Mr Ryan has put forward a serious proposal for shrinking medical-cost inflation and hence shrinking the long-term federal budget deficit. It does so by ending America's provision of first-rate health care to all seniors. Rich seniors will still be able to afford high-quality medical care. Poor seniors won't. They will suffer more and die younger.
Kudos for the intestinal fortitude to stick it to seniors like that. Then again, there's this:
First of all, if you hit 65 before 2021, you still get Medicare, with all of its current perks. You're grandfathered in. So if you're 54 or over right now, his bill is a great deal for you: you get caviar, and everybody younger than you has to pay for it.
We go from paying for things by piling debt on our children... to just gutting the benefits those children will get, while they still have to pay for their grandparents' single-payer health care. But at least this doesn't piss off the current members of AARP. Is there an alternative?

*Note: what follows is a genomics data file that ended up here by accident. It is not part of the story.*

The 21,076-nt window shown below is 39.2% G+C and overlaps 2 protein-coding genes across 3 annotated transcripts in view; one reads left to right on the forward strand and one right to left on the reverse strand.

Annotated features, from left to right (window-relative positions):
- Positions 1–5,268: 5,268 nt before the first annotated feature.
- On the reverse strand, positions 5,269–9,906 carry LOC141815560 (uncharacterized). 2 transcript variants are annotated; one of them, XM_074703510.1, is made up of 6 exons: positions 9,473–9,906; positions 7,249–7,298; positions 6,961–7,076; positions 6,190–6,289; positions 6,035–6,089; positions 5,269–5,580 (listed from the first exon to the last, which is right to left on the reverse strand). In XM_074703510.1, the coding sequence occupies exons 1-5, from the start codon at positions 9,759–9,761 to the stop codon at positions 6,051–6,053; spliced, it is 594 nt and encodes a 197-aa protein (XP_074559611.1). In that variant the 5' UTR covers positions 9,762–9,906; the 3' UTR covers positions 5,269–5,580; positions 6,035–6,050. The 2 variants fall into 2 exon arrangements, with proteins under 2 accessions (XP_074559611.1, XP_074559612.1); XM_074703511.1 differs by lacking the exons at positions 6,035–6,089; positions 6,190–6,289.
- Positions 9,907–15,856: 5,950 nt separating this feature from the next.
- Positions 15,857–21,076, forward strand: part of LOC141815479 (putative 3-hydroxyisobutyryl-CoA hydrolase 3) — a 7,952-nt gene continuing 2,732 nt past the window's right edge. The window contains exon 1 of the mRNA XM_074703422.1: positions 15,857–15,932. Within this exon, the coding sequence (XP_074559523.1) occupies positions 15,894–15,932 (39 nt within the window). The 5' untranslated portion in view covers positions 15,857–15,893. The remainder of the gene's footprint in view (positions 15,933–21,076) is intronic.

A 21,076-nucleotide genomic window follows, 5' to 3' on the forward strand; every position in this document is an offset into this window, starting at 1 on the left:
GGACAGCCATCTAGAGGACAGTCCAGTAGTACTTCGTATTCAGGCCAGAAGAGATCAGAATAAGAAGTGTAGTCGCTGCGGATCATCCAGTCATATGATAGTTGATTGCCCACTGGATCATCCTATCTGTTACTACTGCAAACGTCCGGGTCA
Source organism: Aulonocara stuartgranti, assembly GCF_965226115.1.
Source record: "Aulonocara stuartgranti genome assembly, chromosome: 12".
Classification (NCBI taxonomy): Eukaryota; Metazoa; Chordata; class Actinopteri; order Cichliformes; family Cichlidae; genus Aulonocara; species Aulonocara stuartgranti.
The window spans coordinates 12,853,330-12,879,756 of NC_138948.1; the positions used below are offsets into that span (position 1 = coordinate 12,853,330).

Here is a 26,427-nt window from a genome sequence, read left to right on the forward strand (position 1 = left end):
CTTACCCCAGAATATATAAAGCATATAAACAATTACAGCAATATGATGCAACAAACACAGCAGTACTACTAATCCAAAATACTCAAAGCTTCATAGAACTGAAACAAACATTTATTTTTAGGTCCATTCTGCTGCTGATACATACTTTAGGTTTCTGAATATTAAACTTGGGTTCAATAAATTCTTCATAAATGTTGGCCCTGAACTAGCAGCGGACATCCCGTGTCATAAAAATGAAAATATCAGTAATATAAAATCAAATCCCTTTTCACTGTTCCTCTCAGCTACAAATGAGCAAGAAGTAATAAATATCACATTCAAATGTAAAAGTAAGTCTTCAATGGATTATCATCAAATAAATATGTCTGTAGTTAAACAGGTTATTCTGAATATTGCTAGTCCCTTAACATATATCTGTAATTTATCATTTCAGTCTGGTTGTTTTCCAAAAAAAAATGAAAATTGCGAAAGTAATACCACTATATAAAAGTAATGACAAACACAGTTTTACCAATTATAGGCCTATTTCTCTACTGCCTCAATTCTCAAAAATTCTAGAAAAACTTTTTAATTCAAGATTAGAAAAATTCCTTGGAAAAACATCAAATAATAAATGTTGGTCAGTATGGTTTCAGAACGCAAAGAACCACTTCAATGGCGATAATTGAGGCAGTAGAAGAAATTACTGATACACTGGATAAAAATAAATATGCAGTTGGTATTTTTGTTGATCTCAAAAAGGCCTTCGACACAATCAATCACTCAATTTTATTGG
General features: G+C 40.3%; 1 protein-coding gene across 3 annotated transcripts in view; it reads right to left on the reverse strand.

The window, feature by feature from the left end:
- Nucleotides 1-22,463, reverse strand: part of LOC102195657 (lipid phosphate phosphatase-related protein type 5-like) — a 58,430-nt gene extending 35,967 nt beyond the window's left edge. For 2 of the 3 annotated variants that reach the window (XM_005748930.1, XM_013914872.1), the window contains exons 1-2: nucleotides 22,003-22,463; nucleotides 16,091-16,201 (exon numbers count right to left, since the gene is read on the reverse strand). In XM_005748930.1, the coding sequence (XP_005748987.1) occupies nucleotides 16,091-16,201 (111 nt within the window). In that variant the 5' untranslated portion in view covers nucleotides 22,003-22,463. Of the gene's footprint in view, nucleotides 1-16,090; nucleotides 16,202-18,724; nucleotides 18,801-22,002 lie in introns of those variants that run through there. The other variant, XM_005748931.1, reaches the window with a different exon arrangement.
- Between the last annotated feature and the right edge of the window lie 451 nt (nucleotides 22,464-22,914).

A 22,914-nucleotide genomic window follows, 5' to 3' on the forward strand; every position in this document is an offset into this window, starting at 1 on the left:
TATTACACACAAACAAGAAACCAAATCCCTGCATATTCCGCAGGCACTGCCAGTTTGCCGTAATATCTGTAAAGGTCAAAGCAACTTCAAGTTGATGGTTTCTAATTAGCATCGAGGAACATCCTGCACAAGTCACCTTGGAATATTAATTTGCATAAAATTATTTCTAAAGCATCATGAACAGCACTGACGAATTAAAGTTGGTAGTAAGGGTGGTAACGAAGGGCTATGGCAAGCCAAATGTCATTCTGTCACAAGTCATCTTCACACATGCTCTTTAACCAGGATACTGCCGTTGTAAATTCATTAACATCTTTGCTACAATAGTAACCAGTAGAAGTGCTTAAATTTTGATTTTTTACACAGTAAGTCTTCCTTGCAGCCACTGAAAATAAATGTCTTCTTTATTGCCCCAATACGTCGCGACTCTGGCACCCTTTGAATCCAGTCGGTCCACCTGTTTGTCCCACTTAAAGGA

A different approach to solving America's health-care cost problem might involve letting Medicare use its vast bargaining power to negotiate lower rates with the providers of pharmaceuticals; establishing a commission of experts (MedPAC) to rate the effectiveness of medical procedures, to avoid wasteful incentives in the current fee-for-services medical model; and establishing bundled payments for disease management, to achieve Mayo-Clinic-like efficiencies in care while improving quality. Those are the models proposed in the Democratic bills currently in Congress.
Ah yes. That.
(And yes, the benefits aren't gone entirely under Ryan's plan. But they're deliberately indexed to NOT keep up with health care inflation. It amounts to the same thing.)